WASHINGTON — House Minority Leader Nancy Pelosi and other congressional Democrats are warning FCC Chairman Ajit Pai and other commissioners against waiving the national TV ownership cap, as the agency considers the proposed merger of Sinclair Broadcast Group with Tribune Media and further relaxation of broadcast regulations.
Currently, a company cannot amass a group of stations that reach more than 39% of the country.
The rule regarding ownership, in place since 2004, is an issue in the Sinclair merger, as the combined company would reach 45.5% of the country, according to FCC filings.
“When each of you was sworn in as Commissioners, you swore to faithfully discharge the duties of your office,” Pelosi wrote in a letter, along with Rep. Frank Pallone (D-N.J.) and Rep. Mike Doyle (D-Pa.). “These obligations include enforcing the laws of the United States as passed by Congress. The majority of the Commission correctly believes that Congress imposed a 39% national cap for broadcasters and that we did not create any loopholes around this cap. To comply with your oath, you are required to order divestitures when necessary to stay within the restraints of the law.”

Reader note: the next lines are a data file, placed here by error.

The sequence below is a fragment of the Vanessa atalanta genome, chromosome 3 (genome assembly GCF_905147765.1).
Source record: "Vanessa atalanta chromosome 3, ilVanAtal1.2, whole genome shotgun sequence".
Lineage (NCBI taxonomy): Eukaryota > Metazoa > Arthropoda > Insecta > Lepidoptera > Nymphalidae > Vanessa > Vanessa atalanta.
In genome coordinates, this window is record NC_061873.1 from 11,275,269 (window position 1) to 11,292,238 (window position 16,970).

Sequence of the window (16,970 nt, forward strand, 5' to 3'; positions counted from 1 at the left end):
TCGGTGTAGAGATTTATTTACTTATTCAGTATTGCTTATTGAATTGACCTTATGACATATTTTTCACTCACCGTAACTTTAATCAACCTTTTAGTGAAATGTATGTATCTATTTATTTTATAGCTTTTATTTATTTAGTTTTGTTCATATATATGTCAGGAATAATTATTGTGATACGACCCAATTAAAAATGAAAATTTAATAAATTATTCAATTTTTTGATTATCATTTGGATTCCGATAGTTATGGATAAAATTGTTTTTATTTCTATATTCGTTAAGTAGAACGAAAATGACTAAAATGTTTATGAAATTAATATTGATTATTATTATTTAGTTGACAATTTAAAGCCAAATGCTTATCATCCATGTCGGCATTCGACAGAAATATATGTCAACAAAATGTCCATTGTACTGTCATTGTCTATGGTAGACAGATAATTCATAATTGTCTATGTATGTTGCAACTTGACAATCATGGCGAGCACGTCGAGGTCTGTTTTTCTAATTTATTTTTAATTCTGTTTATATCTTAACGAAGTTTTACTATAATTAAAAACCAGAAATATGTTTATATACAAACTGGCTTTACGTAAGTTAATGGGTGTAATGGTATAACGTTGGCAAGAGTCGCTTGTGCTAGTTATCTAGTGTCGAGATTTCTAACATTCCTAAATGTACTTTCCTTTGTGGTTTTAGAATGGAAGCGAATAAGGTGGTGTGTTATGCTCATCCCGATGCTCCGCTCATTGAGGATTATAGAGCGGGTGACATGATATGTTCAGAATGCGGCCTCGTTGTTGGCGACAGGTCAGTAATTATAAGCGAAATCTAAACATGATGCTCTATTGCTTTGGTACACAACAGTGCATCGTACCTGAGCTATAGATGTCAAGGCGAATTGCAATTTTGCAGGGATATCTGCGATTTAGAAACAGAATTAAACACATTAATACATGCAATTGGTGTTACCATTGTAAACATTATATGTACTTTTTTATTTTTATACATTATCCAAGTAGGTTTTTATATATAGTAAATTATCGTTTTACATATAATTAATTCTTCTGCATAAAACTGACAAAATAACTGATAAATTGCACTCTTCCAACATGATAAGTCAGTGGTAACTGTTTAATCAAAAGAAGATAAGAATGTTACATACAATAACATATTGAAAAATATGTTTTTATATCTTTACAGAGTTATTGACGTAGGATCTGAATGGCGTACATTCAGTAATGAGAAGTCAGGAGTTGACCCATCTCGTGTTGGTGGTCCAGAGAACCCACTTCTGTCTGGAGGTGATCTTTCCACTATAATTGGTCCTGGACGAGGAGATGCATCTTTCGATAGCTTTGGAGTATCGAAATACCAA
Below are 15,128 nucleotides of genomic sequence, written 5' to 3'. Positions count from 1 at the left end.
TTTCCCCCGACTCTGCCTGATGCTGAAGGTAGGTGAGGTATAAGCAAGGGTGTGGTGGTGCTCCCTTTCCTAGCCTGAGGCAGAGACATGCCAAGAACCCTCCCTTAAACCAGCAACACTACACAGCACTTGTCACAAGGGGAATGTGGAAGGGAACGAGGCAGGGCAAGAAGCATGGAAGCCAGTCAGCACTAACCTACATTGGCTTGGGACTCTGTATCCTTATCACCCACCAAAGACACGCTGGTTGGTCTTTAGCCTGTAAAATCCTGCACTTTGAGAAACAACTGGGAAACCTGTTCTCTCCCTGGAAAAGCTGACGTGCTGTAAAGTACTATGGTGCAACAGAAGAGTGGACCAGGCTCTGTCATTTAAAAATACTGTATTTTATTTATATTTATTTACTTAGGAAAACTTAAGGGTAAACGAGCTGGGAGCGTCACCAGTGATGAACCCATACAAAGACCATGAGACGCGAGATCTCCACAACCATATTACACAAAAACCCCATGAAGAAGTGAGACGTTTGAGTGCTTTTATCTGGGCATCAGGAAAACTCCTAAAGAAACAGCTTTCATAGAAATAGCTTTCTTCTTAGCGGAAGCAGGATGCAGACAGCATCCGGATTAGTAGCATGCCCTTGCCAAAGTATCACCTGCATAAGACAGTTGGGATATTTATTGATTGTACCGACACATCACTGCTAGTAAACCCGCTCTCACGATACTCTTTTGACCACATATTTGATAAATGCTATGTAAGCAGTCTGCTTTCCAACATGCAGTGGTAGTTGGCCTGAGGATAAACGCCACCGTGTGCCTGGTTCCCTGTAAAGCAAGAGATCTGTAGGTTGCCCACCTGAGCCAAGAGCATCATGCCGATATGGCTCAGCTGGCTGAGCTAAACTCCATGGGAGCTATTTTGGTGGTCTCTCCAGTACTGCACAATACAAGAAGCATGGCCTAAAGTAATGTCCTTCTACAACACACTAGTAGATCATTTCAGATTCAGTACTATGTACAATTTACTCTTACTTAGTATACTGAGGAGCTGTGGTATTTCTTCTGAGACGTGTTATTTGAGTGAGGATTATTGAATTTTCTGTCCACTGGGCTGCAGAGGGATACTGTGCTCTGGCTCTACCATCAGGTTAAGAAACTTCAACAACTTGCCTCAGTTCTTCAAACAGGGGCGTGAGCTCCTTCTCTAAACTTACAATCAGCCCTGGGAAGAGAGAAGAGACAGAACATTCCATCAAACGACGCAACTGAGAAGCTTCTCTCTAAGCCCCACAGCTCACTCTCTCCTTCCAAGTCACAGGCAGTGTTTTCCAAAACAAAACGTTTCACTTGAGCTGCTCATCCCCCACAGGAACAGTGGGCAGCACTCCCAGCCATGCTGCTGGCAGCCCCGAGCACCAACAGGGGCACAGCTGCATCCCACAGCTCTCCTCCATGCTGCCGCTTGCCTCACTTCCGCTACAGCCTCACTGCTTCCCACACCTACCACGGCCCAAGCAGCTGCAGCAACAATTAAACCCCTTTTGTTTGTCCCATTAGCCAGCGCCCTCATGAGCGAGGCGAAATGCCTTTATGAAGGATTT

There has been speculation that the FCC will take up the ownership cap at its next meeting on Dec. 14, as Pai and other Republicans have taken aim at a series of broadcast ownership regulations they see as outdated. Pai told reporter last week that a review of the ownership cap was still under consideration, but he declined to say when it would come before the FCC.
The letter seemed to be aimed as much at the controversial merger of Sinclair-Tribune as it was meant to be a warning to Pai and other Republican commissioners that they lacked authority to raise or even eliminate the ownership cap.
In the letter, Pelosi, Pallone and Doyle also referred to comments made by Commissioner Michael O’Rielly, another Republican, on whether the FCC actually had the authority to modify the cap. O’Rielly last year said that he rejected the idea that the FCC could modify the national ownership rule “in any way,” as only Congress had the authority.